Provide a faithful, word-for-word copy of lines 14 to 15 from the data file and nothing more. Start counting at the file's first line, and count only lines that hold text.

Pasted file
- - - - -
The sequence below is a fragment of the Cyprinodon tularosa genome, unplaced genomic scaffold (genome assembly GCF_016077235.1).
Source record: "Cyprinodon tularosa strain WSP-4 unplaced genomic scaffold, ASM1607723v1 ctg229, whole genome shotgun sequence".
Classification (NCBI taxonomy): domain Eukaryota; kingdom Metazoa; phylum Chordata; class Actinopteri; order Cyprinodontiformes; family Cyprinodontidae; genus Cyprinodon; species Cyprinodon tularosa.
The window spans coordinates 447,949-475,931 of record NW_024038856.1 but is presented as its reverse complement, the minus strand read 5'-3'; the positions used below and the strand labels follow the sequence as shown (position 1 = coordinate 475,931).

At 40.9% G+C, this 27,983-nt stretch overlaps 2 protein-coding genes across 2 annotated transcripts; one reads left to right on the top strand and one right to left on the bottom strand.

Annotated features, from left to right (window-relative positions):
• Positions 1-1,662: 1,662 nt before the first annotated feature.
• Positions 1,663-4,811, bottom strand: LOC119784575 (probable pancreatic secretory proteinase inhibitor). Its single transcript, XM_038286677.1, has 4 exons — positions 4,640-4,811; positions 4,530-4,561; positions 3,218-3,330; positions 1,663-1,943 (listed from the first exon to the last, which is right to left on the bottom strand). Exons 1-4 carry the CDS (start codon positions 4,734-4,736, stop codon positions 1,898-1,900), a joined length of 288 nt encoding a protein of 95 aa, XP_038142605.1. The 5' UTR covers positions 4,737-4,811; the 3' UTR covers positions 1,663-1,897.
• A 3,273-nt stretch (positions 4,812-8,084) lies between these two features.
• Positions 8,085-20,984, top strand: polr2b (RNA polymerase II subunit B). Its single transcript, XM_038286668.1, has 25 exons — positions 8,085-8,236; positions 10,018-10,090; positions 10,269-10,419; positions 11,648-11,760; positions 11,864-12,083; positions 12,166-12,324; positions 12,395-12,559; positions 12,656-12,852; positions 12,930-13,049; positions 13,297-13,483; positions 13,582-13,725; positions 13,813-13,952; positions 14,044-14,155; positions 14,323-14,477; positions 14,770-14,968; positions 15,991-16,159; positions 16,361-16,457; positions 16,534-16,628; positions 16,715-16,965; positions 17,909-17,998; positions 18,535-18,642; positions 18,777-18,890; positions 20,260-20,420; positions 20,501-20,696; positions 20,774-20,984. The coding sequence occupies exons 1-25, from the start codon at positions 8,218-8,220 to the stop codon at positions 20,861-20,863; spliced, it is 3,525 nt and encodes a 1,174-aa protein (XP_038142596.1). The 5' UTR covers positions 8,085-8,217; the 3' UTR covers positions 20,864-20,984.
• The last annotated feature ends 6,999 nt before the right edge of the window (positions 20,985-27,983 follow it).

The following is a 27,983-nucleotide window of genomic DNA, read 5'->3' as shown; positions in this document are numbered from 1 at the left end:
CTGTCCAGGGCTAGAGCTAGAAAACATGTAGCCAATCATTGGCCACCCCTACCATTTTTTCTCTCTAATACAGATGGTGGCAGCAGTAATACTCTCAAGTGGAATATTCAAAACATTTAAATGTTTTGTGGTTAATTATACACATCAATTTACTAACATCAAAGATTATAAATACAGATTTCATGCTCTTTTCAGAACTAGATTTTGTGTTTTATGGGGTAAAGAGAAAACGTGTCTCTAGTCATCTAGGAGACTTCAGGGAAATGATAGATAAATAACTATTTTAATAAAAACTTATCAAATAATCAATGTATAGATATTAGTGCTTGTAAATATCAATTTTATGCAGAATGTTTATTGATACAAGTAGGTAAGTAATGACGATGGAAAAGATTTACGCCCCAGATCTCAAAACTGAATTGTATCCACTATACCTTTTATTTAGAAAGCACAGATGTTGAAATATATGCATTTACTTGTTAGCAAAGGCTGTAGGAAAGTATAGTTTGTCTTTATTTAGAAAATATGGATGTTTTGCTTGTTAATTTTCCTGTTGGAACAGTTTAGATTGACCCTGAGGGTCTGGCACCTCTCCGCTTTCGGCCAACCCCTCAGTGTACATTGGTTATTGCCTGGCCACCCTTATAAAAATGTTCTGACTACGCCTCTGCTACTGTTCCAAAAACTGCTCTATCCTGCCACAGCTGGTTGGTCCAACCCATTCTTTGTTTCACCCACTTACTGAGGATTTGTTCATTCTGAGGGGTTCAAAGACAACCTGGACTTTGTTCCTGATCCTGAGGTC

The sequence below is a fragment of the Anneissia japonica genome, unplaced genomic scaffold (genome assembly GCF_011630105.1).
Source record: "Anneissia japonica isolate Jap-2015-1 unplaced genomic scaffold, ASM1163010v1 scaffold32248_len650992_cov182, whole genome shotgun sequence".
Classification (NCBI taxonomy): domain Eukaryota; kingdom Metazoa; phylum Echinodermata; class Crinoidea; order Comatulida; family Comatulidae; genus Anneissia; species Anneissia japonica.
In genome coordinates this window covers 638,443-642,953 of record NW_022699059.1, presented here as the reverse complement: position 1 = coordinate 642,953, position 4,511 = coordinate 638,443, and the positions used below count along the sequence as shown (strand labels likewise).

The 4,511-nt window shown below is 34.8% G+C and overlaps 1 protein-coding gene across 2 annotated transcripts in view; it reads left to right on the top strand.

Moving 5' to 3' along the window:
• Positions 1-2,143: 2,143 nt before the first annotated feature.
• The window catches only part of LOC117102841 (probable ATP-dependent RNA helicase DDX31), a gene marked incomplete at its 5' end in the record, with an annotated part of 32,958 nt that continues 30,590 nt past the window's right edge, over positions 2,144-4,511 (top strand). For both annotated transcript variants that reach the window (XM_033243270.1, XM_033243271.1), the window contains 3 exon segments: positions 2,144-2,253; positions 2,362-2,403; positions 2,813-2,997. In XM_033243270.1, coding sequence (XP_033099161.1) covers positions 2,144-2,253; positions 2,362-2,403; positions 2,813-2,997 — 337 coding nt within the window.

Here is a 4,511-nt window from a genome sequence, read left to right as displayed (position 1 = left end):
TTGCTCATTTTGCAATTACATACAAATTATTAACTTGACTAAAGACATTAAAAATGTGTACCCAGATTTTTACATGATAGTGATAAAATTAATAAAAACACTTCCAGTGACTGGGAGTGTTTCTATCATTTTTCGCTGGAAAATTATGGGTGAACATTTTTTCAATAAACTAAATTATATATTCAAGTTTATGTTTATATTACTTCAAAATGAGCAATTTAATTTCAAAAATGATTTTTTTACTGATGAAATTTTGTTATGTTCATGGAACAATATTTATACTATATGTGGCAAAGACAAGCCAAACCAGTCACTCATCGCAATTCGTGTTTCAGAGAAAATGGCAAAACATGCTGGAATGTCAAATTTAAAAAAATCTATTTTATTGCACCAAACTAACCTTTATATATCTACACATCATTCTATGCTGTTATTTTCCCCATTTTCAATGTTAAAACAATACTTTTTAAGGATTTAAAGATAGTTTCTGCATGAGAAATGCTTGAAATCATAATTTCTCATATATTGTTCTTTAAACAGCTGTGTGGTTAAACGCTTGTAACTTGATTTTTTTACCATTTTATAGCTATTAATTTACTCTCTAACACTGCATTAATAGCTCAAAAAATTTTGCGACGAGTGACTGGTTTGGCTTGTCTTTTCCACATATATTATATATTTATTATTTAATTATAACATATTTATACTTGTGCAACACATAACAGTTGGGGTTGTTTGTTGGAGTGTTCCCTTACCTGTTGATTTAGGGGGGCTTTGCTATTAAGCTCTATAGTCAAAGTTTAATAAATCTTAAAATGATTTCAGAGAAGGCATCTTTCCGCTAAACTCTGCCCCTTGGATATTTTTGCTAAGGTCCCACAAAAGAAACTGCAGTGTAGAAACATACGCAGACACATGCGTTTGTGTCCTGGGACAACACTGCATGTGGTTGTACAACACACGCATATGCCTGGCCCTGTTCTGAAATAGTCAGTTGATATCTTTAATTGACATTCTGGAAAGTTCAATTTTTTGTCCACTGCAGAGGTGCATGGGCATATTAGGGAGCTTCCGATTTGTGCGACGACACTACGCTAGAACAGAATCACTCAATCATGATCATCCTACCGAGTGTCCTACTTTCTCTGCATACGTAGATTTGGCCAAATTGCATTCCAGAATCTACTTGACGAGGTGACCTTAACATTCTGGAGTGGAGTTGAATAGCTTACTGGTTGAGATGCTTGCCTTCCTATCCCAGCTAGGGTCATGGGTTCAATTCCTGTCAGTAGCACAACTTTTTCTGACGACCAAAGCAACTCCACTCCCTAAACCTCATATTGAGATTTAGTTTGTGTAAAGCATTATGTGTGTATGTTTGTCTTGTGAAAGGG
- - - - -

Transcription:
The sequence below is a fragment of the Anneissia japonica genome, unplaced genomic scaffold (genome assembly GCF_011630105.1).
Source record: "Anneissia japonica isolate Jap-2015-1 unplaced genomic scaffold, ASM1163010v1 scaffold32248_len650992_cov182, whole genome shotgun sequence".